I decided last night to watch the Welsh by-election. As somebody who works from home, the time running up to the by-election results was not wasted. And I’m a night owl.
Well it got to 1:55 a.m. and Sky Television, the only channel said it would cover this event, started to show Liberal Democrat supporters with their diamond-shaped placards. Okay, there was a big cheer when the Pink Lady [Ed: the Loony Party] turned up.
Time moves on to the 2 o’clock news summary. From there to 2:17 a.m. when the results were announced the only visuals on screen were Liberal Democrats hugging, kissing, shaking hands with Ed Davey. Davey, the defeated Liberal Democrat leader, clearly jubilant a quarter of an hour before the announcement, looked like the cat that got the cream.
At this point the returning officer appeared, and gibbered away in Welsh. Still in Welsh, he gave the results:
Liberal Democrats – hoity-toity (silence)
Conservatives – whoJoc epiphany (silence)
Brexit party – gobbledegook (silence)
Labour – Yannis Ngami (silence)
UKIP – 242 (in English)
Monster Raving Loony Party 334 (in English)
‘I hereby declare Jane Dodds duly elected et cetera et cetera.’ Cheering.
Onto the winner’s speech. When at school I was forced to read Shakespeare. From the many hours and weeks that I will never get back, I decided never ever to read that rubbish again. Dodds used the Julius Caesar ‘play line’ spoken by Cassius – ‘Brutus is an honourable man’ – modified to ‘we demand better’.
It was only after the winner’s speech, that Sky Television started to get some voting numbers together, to put on the screen.
Liberal Democrats – 13,826 – 43 percent share
Conservatives – 12,401 – 39 percent share
Brexit party – 3,331 – 10.5% share
Labour – 1,680 – Retained deposit (!)
UKIP – 242
Monster Raving Loony Party – 334
Some background comments on the voting:
Plaid Cymru and the Green party both supported the LibDem and didn’t put forward a candidate of their own. On the other hand, Liberal Democrats, who are hell-bent on remaining in the current market, campaigned in this constituency that was calculated to have voted leave at the European elections.
The Conservatives negative was they put forward a deselected expenses cheat as though nothing had happened. It’s a sacking offence in practically any private industry company. Great tactics eh?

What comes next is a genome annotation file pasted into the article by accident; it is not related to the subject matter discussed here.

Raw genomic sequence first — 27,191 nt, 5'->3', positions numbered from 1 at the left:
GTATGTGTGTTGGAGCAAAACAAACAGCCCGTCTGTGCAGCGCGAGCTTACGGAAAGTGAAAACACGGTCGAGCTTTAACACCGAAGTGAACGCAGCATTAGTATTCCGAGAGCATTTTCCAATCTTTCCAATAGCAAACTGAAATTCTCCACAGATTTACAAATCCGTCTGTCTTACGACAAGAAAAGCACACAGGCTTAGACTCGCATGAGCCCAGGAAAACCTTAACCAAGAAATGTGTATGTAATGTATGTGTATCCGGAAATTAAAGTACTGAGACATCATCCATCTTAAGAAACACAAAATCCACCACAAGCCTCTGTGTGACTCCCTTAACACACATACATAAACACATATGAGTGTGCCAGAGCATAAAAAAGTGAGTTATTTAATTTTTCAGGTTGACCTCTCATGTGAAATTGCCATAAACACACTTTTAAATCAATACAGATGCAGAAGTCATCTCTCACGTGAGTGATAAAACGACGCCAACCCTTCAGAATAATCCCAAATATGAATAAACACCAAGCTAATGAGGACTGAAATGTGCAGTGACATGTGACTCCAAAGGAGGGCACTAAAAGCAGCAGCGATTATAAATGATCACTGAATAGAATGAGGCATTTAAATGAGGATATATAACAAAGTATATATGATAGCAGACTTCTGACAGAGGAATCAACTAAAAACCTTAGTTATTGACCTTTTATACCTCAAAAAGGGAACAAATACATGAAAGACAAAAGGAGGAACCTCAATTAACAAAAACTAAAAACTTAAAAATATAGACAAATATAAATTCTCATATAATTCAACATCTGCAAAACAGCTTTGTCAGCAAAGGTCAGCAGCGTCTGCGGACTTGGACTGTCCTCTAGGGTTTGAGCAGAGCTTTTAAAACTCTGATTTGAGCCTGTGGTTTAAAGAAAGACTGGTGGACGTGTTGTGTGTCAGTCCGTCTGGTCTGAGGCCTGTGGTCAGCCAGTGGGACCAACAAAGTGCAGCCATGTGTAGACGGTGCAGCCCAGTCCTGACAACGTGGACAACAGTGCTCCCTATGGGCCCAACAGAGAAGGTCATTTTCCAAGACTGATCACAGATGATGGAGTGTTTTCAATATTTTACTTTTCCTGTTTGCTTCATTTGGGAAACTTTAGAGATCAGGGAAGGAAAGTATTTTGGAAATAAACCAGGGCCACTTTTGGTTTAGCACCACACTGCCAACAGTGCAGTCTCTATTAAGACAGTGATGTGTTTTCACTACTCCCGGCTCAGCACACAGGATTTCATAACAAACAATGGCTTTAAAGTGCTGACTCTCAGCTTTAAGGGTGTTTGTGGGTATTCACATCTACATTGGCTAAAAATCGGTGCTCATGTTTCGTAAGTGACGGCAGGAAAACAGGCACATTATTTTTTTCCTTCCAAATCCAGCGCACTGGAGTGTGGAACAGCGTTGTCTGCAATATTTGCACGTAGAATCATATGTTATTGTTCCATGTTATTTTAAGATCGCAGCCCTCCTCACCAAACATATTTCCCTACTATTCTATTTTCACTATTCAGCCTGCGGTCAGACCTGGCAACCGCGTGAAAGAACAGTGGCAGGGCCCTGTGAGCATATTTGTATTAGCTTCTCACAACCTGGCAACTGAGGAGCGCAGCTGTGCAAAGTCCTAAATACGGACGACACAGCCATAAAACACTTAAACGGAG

The Brexit party had a news blackout by all the media. They did, without doubt, pinch votes from both Conservative party and Labour party.
Poor old Labour at the back, might be slowly but surely getting the message that their leader, to the left of Karl Marx and Friedrich Engels, is past his sell by date. As Jeremy Corbin himself might say – out brother out.
UKIP unlike many of the other candidates, parachuted somebody in. With no leadership, no money, and no local candidate, they are on a hiding to nothing, and gone past the point of drinking at the last chance saloon.
Was it worth staying up? Probably not, and that brings us back to Billy Shakespeare.
“You blocks, you stones, you worse than senseless things,
oh you hard hearts, you cruel men of Brecon And Radnorshire,
knew you not Brexit?”
Respectfully, Brian Scott
~~~ OOO ~~~
Here are the Brecon results in full (as reported by the Evening Standard):
Jane Dodds (Lib Dem) 13,826
Chris Davies (Conservative) 12,401
Des Parkinson (Brexit) 3,331
Tom Davies (Labour) 1,680
Lady Lily The Pink (Loony) 334
Liz Phillips (UKIP) 242
If the big issue is Remain versus Leave, as it actually is, the Remainers were smarter than the Leavers here:
The Greens and Plaid Cymru abstained from fielding their own candidates and backed the LibDem, forming a Remain Alliance, so as to get a win for Remain.
The Leave vote was divided, between Tory, Brexit and UKIP. And so the Leave side lost. If we tot up the votes in each “camp”, however, we get:
The Leave camp consists of: Tory + Brexit + UKIP = 15,974. If united on one candidate, we win – versus The Remain camp consists of: LibDem + Labour = 15,506. Even if united on one candidate, they lose.
Not unlike Peterborough, where Brexit + UKIP + English Democrats + P. O’Flynn’s tiny party, if united on one candidate, would have beaten the Labour candidate by 5 votes. Just 5 votes can be the difference between winning and losing a seat!
This is the implacable logic of First Past The Post (FPTP).
When will we learn? The British system is FPTP. This was confirmed in a referendum, so is practically graven in stone. Only a Parliamentary majority can change it. You can only get a Parliamentary majority by electing MPs, and you have to do that on the FPTP system. MPs who have won their seats on this system, are unlikely to vote to change it. So this is the system we have to work with, however unfair we may think it is.
With FPTP, the side that unites on one candidate, wins. The side that splits its vote between two or more candidates, loses.
This is a fundamental lesson, which any British politician must take on board, or face failure. The Remainers are learning it. Leavers must learn it too!
Respectfully, Torquil Dick-Erikson